You get up on stage. Adrenaline is rushing through your body. You’ve been working on a solo for months, and now’s your time to show it off. The band is counting on you. And as the crowd screams your name, you grab the microphone, take a deep breath and… you’ve lost your voice?!
Sound like a singer’s worst nightmare? It’s enough to give any musician a scare!
Luckily – with the exception of this nightmare – most of the time when you make a mistake, it’s much more noticeable to you than to your audience. But for someone just starting out, we know how traumatizing it can be. Making mistakes is a natural part of learning – and it shouldn’t scare you. Here are some pointers to think about, courtesy of Gerald Klickstein from The Musician’s Way Blog:
1. Errors are not failures
An on-stage mistake resembles a stutter: it doesn’t bar listeners from hearing and feeling the larger phrase. When we miss a note or drift off pitch, if we keep up the musical intensity, listeners will stay immersed in the music and don’t notice the flub. Even when bigger mishaps occur – say, a singer misses an entrance or has a sizable memory slip – we can still keep the mood alive.
Failures, in contrast, result in lasting loss: a driver who causes a fatal car crash fails as a driver and citizen. Just remember: an on-stage error can’t become a failure unless a musician turns it into one.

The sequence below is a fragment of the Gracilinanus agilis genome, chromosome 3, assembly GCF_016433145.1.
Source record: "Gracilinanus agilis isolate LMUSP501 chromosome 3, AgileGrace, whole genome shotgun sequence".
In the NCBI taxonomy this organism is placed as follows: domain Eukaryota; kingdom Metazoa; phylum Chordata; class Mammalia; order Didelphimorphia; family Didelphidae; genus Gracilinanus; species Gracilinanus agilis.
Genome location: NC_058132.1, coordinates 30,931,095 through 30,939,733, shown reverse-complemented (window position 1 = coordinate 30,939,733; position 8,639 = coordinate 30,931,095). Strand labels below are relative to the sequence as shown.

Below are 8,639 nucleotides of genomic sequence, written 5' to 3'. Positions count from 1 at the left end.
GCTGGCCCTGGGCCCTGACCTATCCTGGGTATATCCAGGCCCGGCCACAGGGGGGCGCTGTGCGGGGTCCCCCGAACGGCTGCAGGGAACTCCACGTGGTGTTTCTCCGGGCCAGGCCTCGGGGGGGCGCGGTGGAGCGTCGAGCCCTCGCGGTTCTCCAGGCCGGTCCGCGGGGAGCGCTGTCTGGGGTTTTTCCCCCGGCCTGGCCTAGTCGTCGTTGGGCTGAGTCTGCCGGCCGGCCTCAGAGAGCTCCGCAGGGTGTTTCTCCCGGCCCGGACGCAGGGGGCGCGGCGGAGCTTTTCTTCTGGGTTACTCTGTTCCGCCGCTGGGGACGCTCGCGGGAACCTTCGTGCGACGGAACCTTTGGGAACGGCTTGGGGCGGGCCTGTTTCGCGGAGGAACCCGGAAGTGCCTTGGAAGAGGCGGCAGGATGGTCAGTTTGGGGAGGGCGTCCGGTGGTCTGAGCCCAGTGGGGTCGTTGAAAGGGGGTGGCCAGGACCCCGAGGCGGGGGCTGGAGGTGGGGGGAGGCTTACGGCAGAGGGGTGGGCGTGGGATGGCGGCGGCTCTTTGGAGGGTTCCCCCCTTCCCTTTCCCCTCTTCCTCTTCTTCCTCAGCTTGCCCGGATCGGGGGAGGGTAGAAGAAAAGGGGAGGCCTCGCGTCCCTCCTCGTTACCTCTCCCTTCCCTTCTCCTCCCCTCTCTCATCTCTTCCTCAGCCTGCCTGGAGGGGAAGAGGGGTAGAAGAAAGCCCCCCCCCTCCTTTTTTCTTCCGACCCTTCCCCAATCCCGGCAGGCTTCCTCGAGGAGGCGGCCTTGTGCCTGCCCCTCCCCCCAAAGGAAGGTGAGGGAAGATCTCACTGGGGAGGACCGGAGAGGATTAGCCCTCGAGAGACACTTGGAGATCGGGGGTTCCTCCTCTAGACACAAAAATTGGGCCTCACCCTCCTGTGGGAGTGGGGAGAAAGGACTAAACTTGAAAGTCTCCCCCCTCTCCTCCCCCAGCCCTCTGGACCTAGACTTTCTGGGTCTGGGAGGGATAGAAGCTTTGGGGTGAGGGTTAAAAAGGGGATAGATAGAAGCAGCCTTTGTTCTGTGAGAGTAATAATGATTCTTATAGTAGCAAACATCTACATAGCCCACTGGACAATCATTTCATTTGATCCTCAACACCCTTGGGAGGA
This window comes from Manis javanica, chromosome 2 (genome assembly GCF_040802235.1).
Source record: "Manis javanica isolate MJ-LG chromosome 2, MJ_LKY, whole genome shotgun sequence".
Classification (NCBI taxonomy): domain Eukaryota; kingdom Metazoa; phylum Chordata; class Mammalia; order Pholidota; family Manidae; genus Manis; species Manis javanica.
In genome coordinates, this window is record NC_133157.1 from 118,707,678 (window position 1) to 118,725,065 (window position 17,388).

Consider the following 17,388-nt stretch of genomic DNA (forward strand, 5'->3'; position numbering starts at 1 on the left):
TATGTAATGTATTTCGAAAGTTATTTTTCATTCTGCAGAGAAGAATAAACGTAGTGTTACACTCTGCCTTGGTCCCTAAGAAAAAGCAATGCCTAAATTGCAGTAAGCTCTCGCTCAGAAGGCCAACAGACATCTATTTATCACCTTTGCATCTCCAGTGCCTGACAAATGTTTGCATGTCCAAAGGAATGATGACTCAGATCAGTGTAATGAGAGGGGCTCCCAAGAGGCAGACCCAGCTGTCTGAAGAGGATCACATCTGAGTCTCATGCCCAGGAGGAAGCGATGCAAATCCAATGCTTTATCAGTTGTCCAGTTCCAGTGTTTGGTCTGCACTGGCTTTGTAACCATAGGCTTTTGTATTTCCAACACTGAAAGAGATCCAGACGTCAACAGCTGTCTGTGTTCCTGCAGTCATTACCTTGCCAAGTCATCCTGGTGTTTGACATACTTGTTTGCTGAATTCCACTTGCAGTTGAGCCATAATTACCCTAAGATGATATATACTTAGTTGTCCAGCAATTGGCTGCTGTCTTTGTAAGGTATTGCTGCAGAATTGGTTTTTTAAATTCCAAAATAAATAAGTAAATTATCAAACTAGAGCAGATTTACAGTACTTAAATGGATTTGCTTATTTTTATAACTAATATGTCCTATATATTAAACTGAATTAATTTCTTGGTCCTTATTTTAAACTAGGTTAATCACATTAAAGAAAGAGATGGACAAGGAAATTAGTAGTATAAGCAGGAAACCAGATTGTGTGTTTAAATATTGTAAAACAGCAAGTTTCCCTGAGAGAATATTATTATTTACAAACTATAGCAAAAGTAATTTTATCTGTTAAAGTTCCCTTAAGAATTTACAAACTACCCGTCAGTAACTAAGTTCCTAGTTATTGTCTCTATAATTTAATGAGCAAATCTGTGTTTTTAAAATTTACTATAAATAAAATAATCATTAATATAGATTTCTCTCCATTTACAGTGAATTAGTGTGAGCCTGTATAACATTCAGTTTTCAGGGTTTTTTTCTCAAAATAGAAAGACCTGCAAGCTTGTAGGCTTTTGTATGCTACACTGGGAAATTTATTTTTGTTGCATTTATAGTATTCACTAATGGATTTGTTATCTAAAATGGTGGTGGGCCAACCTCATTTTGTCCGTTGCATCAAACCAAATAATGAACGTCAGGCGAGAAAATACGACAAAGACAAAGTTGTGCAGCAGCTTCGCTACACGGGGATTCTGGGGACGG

2. Errors are not shameful
Musicians who confuse errors with failures often harbor shame. Not only do they view slips as disasters but also conclude that their missed notes prove that they’re untalented. Of course, mistakes aren’t fun. We might even feel guilty if our blunder alters a special moment in show. But there’s a world of difference between guilt and shame.
It’s human nature for us to feel guilty if, for example, we accidentally damage a friend’s instrument. People who feel shame, though, believe that their mistakes indicate that they are inferior. When musicians perceive errors as shameful they also wrestle with stage fright because if on-stage slips seem catastrophic, their possibility triggers fear.
In truth, every musician, no matter how gifted, makes errors on stage. As we build up our abilities, we make fewer and smaller errors, and we mask them more gracefully. Nonetheless, our errors alert us to things we need to learn, so if we treat them positively, they can actually aid our development.
3. Errors are information
When we rid ourselves of any negative emotional baggage associated with errors, we can then see them for what they are: information. Errors don’t come with emotional strings unless we strap them on.
Memory slip? Enjoy ad-libbing through it, and then explore the possible causes in practice. If you discover a flaw in your memorization procedures, modify your learning habits accordingly, and your on-stage security and artistic power will grow.
In sum: Instead of running out screaming the next time you miss a note, think of it as a learning experience, keep calm and keep on going.
Readers, what do you think of this advice? How do you react to mistakes and what do you learn from them? Check out our Facebook page and join the discussion. Happy Halloween!
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